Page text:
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Publication numberUS4384780 A
Publication typeGrant
Application numberUS 06/355,789
Publication dateMay 24, 1983
Filing dateMar 8, 1982
Priority dateMar 8, 1982
Fee statusPaid
Publication number06355789, 355789, US 4384780 A, US 4384780A, US-A-4384780, US4384780 A, US4384780A
InventorsRichard J. Bresson
Original AssigneeEastman Kodak Company
Export CitationBiBTeX, EndNote, RefMan
External Links: USPTO, USPTO Assignment, Espacenet
Light seal apparatus for a window in a camera back
US 4384780 A
Abstract
In a bottom-loaded camera, a light seal is located between a loading chamber adapted to receive a film cassette and a window in the camera back for viewing film-related information on the loaded cassette. The light seal is movably connected to the camera back in light-sealing engagement therewith and shields film from the cassette against light entering the window. Manual operation of an exterior member, moves the light seal away from the chamber to provide space for loading the cassette in the chamber, and against the cassette to effect a lighttight connection between the camera back and the cassette.
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Claims(10)
I claim:
1. In a photographic camera of the type wherein a loading chamber is adapted to receive a film cassette, and a camera back has a window opposite said chamber, the improvement comprising:
light seal means, movably connected to said camera back in light-sealing engagement therewith, for shielding film from the cassette against light entering said window; and
means for moving said light seal means between said camera back and said chamber in respective directions, away from said chamber, to provide space for loading the cassette in said chamber and, toward said chamber, to shield the film.
2. In a photographic camera of the type wherein a loading chamber is adapted to receive a film cassette, and a camera back has a window opposite said chamber for viewing film-related information on the cassette, the improvement comprising:
a bottom door openable to load the cassette endwise in said chamber;
light seal means, movably connected to said camera back in light-sealing engagement therewith, for shielding film from the cassette against light entering said window; and
manually operable means, movable in opposite directions, for moving said light seal means within said camera in respective directions, away from said chamber, to provide space for loading the cassette in said chamber and, toward said chamber, to shield the film.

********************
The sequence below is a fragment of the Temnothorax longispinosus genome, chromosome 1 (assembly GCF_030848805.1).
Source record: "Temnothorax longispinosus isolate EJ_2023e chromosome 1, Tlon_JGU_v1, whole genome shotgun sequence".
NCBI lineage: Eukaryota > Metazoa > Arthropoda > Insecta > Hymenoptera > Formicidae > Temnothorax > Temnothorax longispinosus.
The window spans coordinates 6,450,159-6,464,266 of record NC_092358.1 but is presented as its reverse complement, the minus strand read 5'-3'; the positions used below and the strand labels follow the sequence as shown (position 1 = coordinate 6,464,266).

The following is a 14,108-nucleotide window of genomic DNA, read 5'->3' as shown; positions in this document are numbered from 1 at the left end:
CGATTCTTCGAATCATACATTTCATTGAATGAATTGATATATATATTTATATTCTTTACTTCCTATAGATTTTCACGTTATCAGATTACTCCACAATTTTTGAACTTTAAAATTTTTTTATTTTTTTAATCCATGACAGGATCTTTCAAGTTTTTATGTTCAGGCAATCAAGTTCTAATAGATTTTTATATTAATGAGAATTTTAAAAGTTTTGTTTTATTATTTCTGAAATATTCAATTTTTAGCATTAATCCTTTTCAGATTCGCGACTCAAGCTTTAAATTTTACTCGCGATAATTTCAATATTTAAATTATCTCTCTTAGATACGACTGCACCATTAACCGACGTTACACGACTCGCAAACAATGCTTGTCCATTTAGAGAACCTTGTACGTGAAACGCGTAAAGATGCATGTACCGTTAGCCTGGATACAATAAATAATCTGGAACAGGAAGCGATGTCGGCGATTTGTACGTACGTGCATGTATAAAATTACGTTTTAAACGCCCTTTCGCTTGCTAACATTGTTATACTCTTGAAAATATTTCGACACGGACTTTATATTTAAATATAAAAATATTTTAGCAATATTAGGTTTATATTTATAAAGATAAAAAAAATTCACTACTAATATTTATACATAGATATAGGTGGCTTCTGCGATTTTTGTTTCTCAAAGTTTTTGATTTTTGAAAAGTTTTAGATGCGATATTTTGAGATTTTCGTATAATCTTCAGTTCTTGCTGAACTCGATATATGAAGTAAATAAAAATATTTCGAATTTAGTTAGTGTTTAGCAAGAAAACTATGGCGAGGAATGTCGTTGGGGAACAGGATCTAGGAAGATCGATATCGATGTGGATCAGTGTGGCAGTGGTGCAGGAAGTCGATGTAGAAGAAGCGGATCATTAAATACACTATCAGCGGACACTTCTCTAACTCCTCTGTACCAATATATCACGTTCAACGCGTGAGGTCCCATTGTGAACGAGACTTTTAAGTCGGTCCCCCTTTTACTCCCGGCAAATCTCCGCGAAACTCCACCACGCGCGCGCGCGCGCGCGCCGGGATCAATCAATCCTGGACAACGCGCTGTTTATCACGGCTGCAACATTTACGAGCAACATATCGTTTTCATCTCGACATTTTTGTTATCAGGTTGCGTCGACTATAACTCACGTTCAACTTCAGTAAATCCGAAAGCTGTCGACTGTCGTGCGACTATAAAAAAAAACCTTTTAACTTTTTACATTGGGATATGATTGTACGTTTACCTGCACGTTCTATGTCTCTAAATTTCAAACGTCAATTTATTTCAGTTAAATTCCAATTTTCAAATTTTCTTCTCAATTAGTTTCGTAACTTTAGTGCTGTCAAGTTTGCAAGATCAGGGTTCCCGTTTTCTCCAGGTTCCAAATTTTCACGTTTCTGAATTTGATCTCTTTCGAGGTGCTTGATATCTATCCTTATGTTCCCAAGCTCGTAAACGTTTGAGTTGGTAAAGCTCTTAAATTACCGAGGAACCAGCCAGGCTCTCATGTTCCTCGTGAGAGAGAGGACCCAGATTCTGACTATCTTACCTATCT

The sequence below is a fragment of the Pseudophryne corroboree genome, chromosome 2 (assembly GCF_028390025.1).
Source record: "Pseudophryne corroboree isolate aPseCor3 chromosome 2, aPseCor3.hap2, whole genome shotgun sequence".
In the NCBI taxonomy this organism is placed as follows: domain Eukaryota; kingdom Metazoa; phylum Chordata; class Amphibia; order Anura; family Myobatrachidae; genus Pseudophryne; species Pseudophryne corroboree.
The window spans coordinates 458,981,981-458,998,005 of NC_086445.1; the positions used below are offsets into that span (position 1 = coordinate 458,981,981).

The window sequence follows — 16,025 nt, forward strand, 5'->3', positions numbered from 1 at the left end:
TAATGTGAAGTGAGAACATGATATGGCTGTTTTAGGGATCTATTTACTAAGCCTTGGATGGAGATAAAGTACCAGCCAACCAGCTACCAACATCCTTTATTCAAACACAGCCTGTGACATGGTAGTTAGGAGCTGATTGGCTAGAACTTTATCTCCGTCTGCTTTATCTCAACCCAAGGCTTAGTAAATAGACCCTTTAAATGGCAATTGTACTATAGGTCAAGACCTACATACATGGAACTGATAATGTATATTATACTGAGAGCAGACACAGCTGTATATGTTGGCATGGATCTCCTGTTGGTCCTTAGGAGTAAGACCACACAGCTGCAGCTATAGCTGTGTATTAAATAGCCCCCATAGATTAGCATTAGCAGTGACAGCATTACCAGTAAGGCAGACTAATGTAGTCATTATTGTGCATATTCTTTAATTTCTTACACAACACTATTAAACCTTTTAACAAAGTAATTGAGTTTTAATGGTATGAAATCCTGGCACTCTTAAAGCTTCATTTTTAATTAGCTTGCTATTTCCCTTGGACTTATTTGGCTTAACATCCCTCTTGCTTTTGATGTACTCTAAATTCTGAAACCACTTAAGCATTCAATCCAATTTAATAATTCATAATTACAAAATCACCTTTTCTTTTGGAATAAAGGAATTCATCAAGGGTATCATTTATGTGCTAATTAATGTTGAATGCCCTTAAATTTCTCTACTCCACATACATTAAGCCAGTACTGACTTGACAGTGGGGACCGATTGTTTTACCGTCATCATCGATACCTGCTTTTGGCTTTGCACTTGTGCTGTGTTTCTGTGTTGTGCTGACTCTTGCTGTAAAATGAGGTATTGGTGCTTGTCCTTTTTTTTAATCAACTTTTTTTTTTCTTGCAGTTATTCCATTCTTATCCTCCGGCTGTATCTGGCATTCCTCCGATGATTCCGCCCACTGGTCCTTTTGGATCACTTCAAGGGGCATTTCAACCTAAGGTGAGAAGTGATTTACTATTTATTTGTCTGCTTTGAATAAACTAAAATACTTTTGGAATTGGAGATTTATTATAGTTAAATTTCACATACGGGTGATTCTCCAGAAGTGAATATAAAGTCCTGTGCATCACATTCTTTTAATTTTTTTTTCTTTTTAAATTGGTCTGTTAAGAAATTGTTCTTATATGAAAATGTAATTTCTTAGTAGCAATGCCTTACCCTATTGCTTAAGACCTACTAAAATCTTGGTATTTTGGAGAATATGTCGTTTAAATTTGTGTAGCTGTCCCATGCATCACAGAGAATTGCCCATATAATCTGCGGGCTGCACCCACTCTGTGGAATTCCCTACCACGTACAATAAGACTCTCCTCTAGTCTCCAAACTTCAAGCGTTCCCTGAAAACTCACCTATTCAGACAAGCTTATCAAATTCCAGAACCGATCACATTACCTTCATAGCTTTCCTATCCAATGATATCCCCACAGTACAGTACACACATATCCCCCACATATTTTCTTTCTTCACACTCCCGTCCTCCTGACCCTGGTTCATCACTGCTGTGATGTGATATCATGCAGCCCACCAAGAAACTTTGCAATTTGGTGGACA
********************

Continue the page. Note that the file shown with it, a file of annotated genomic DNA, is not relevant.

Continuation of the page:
3. The improvement as recited in claim 2, wherein said manually operable means moves said light seal means in opposite directions between said camera back and said chamber.
4. The improvement as recited in claim 2, wherein said manually operable means includes an exterior push member manually movable to move said light seal means within said camera.
5. The improvement as recited in claim 2, wherein said manually operable means includes cam follower means fixed to said light seal means and manually operable cam means for imparting motion to said cam follower means for moving said light seal means.
6. In a photographic camera of the type wherein a loading chamber is adapted to receive a film cassette, and a camera back has a window opposite said chamber, the improvement comprising:
a frame surrounding said window and projecting from said camera back to a location adjacent said chamber;
light seal means disposed about said frame for movement along said frame between said camera back and said chamber, for shielding film from the cassette against light entering said window; and
manually operable means for moving said light seal means along said frame in opposite directions, away from said chamber, to provide space for loading the cassette in said chamber and, toward said chamber, to shield the film.
7. The improvement as recited in claim 6, wherein said manually operable means includes a pair of spaced follower pins fixed to said light seal means and a movable slide having a cam finger extending between said pins to impart motion to said light seal means as said slide is moved.
8. The improvement as recited in claim 7, wherein said cam finger is a spring finger for urging said light seal means against the cassette in said chamber.
9. The improvement as recited in claim 6, wherein said chamber is adapted to receive the cassette endwise at the bottom of said camera.
10. In a photographic camera of the type wherein a loading chamber is adapted to receive a film cassette, and a camera back has a window opposite said chamber for viewing film-related information on the cassette, the improvement comprising: